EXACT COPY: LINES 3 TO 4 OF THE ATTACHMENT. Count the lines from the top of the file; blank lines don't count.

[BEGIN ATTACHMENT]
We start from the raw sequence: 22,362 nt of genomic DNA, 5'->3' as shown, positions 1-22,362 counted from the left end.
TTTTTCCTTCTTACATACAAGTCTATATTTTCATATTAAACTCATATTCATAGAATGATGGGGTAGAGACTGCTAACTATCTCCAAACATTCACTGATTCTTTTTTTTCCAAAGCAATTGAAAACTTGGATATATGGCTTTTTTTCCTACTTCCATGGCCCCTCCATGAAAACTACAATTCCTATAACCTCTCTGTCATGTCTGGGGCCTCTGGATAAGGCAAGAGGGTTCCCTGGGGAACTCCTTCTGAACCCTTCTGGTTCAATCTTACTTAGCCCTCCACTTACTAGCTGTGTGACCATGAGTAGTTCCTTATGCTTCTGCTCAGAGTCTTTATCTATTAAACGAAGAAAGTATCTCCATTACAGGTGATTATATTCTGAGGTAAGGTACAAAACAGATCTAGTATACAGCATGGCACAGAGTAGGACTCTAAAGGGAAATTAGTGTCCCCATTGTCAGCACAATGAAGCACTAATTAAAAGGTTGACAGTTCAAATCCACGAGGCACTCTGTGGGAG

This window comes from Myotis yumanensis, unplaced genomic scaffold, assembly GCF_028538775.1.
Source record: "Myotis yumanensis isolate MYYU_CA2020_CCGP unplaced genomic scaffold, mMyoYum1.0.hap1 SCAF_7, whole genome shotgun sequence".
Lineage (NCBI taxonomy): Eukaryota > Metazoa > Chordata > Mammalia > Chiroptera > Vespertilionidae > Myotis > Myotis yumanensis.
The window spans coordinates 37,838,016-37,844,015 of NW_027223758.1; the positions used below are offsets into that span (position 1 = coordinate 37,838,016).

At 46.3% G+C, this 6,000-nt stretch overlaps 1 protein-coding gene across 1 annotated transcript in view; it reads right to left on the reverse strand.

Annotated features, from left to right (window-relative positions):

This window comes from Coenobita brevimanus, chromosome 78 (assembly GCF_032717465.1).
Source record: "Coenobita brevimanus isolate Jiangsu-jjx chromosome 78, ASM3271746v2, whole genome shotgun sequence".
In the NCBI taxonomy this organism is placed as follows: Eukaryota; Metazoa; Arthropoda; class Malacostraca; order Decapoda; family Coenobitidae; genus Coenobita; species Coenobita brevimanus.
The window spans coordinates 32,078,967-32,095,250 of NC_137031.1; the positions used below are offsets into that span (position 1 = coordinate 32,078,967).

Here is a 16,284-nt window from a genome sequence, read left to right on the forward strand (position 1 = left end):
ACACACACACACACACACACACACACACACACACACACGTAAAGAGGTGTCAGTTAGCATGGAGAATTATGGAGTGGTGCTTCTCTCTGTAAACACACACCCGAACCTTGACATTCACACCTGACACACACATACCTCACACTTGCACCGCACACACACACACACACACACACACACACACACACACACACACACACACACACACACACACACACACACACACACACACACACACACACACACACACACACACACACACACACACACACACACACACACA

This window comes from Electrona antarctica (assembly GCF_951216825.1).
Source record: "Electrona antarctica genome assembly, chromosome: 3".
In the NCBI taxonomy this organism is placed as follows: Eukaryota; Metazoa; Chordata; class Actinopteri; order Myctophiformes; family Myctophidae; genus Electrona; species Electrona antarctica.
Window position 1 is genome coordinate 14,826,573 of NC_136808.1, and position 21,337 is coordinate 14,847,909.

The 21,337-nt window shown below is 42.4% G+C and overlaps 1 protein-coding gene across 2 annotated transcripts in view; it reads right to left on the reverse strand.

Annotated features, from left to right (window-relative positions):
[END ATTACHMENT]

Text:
This window comes from Myotis yumanensis, unplaced genomic scaffold, assembly GCF_028538775.1.
Source record: "Myotis yumanensis isolate MYYU_CA2020_CCGP unplaced genomic scaffold, mMyoYum1.0.hap1 SCAF_7, whole genome shotgun sequence".